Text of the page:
- LittleBigPlanet - While they're "not decided yet" on exactly how to integrate the game into a community website, if any mechanic seems ripe for such a project, rankings and stats for LBP's user-generated content seem like a sure bet.
- Killzone 2 - There already is a my.killzone.com site for Killzone: Liberation, but adding "rankings and statistics" for Killzone 2 is the plan.
- SOCOM: Confrontation - They plan on launching a community site - think "My SOCOM" - on SOCOM.com. There's nothing there now, and MySOCOM.com is taken.
- Motorstorm: Pacific Rim - The Motorstorm representative wasn't very interested in providing any details, but she told us that they would have a "community website" as well.
- Resistance 2 - Insomniac has perhaps the most ambitious plans for community content, dedicating an entire development team to the task. They're "overhauling" MyResistance.net, adding things along the lines of "facebook-like features."
Do you see Sony's overarching strategy for online community there? No? That's because, quite obviously, there is none. The reason these sites sound like the random shots in the dark is because they're treating "community" as a buzzword rather than a product.
I don't want to single Sony out for what is a common problem in the video game industry: they all want community websites, but they haven't actually defined community or how to develop it. Some things are easy, like forums: give people a way to talk to each other, and you have one style of community. And maybe statistical leaderboards will also promote community, on the premise that people will come to see their rankings and stay to brag about it to their online friends (presumably in the forums?). Finally, if you want to be ambitious, try to build some social networking into the site, because that's what Facebook enables and we all know that Facebook rocks (see previous post on the $50 billion valuation). But be prepared for disappointment, because quality web features are not easy to build, and the web designers you're working with probably don't have the skills or experience to do that well.
The bottom line in this market is we can count the number of truly great video game community websites on the fingers of one hand: there's Bungie.net, and then a bunch of sites that wish they were Bungie.net. Building another Bungie.net isn't easy, as I'm sure Bungie will tell you; after all, that community has been many years in the making. Even if a developer managed to match Bungie.net's features, there's no guarantee that a passionate, engaged community would form around those features. Projects that require lots of money and time yet have uncertain outcomes are not easy to get approved, least of all in the gaming world where a title that was released six months ago is already yesterday's news. Hence the predictable outcome: Sony's new sites won't amount to much, and no one will really notice because by the time they've failed we'll all be playing different games anyway.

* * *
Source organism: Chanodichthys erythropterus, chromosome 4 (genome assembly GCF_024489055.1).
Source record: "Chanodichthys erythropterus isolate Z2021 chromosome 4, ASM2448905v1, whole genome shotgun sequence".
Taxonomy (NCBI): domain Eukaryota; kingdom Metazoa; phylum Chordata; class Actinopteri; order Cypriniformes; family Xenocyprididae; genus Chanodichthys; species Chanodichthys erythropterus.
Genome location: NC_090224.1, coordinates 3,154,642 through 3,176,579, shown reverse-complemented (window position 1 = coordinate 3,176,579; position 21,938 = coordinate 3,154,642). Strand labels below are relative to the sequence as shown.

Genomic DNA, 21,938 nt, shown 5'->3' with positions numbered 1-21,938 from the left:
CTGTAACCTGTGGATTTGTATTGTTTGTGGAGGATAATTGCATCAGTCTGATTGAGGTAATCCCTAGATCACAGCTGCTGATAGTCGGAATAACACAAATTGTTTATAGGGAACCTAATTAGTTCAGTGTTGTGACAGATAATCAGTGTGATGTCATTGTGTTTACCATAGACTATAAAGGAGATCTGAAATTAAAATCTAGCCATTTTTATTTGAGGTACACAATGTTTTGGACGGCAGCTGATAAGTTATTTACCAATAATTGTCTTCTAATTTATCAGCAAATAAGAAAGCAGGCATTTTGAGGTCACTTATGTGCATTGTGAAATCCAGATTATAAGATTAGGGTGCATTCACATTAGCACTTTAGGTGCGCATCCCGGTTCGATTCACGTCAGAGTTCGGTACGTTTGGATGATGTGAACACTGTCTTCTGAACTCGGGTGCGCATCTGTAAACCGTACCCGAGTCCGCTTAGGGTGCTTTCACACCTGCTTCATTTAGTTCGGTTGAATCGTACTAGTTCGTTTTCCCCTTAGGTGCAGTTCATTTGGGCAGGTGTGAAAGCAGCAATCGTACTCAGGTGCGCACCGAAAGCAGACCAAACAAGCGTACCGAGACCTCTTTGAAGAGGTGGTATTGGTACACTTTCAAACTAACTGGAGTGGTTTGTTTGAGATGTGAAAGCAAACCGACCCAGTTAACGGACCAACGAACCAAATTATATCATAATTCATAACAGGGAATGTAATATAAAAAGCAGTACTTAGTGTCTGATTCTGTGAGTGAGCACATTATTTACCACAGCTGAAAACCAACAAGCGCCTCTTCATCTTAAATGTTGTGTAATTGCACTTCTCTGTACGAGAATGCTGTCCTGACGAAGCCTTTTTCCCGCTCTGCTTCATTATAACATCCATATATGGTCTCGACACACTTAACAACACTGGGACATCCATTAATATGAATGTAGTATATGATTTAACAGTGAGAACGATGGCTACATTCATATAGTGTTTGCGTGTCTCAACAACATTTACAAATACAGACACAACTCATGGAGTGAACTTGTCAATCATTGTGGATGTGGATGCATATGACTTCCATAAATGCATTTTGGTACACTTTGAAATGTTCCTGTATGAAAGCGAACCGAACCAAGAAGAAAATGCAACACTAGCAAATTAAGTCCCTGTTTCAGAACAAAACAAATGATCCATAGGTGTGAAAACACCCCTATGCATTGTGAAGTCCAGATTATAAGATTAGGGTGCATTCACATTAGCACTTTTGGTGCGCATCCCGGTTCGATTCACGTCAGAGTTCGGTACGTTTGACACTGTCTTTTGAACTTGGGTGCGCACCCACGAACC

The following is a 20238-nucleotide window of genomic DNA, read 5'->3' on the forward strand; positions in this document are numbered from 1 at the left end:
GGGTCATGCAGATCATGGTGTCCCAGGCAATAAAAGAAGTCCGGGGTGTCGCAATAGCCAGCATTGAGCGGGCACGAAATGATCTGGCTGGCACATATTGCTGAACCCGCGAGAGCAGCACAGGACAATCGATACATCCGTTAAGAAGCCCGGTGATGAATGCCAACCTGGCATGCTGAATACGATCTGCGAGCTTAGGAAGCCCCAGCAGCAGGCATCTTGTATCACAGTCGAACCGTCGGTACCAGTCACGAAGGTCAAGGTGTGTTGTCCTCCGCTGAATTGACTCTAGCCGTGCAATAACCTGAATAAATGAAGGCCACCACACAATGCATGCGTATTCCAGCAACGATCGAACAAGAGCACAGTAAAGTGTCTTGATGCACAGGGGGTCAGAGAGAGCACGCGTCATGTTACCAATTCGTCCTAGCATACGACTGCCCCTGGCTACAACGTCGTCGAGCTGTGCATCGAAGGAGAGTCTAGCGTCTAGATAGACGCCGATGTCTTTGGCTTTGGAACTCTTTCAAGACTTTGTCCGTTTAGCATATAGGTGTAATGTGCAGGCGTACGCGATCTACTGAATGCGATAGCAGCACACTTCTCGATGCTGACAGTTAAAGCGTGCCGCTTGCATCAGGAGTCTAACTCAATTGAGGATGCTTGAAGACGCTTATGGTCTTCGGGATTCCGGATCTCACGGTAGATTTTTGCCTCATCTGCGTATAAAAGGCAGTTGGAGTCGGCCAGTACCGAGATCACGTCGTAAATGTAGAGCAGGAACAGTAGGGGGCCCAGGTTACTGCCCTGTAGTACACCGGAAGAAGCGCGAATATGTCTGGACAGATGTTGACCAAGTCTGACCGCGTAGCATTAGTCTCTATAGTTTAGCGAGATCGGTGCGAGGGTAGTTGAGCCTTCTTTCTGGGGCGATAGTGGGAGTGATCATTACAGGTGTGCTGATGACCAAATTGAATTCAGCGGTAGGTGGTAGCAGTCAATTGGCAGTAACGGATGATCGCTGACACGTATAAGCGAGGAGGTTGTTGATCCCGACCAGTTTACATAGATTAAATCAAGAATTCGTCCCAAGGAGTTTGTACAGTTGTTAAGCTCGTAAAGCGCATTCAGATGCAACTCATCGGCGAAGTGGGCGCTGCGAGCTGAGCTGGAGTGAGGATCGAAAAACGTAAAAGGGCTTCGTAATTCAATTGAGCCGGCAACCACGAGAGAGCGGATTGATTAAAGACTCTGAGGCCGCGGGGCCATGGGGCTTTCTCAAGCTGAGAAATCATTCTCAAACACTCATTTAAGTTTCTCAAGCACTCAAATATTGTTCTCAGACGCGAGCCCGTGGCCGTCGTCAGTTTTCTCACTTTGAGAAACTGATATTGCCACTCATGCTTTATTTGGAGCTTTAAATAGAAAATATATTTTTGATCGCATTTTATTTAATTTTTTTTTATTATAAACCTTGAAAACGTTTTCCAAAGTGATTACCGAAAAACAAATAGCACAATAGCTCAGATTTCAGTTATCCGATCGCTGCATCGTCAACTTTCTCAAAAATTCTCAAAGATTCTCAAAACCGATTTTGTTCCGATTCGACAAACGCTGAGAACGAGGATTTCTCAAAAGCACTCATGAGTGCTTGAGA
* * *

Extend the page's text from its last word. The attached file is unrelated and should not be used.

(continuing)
This is a situation that's ripe for improvement. If you build a site without a vision or a strategy, you're not likely to succeed (or know whether you've succeeded once you're done). But how many people truly have that vision? "Community" is an easy word to toss around, but a difficult reality to create.
So, here's my quick prescription for community:
- Start with a vision: "People will come to our site -- repeatedly -- because of X." Hash it out, print it out, hang it on the wall where everyone can see it.
- Add in features that clearly and explicitly support that vision: "Our site will enable community in the following way." Anything that doesn't support the vision should be left out of the site plan, lest it clutter up your UI with stuff that doesn't contribute to success.
- Plan for post-launch analytics: "We expect our community to do the following things, and this is when and how we'll measure those outcomes."
- Finally, assume that you won't get it right on the first try; after all, Bungie didn't.